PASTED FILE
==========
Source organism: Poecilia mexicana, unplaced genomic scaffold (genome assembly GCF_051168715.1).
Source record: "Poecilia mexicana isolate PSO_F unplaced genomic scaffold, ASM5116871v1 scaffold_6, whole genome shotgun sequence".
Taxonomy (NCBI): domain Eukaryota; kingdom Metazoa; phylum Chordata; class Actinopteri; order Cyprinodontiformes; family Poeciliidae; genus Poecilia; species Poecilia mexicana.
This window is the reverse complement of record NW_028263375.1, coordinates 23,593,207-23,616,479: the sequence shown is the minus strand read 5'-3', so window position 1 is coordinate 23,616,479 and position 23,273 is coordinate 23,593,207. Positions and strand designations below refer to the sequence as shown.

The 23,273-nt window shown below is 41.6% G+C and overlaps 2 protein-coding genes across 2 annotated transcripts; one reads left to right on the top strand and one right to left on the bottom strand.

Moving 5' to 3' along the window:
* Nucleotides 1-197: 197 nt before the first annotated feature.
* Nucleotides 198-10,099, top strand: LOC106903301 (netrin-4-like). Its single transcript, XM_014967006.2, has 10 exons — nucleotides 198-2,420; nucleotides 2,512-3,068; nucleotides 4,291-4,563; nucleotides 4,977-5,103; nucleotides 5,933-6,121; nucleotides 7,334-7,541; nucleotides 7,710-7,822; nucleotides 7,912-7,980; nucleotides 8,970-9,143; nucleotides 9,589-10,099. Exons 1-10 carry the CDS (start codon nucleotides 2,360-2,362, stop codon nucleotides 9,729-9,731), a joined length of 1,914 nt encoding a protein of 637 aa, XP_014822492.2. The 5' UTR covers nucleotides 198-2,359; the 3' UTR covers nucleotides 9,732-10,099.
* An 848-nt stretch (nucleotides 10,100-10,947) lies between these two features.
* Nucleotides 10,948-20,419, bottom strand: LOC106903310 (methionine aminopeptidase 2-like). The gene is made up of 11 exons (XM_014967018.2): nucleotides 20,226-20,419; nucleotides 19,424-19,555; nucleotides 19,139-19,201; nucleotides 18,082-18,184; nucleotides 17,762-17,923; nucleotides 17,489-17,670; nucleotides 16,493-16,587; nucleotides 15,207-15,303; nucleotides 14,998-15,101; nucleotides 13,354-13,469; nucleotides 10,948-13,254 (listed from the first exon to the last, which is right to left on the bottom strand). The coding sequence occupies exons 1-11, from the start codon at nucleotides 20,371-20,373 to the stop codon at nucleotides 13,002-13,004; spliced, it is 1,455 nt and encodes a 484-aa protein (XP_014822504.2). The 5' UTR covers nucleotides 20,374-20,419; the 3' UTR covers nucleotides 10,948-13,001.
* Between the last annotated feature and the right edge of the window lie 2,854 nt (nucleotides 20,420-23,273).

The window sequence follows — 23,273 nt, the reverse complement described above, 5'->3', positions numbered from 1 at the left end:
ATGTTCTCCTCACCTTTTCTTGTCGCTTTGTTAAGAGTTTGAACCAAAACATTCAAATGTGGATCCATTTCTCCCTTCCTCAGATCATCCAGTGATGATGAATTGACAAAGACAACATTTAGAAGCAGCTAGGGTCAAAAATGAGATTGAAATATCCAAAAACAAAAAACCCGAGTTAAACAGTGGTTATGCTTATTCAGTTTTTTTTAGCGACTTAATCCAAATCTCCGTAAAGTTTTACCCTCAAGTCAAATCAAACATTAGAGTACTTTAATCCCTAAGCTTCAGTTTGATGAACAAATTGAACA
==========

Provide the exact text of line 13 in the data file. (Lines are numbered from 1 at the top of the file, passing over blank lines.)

ATGTTCTCCTCACCTTTTCTTGTCGCTTTGTTAAGAGTTTGAACCAAAACATTCAAATGTGGATCCATTTCTCCCTTCCTCAGATCATCCAGTGATGATGAATTGACAAAGACAACATTTAGAAGCAGCTAGGGTCAAAAATGAGATTGAAATATCCAAAAACAAAAAACCCGAGTTAAACAGTGGTTATGCTTATTCAGTTTTTTTTAGCGACTTAATCCAAATCTCCGTAAAGTTTTACCCTCAAGTCAAATCAAACATTAGAGTACTTTAATCCCTAAGCTTCAGTTTGATGAACAAATTGAACA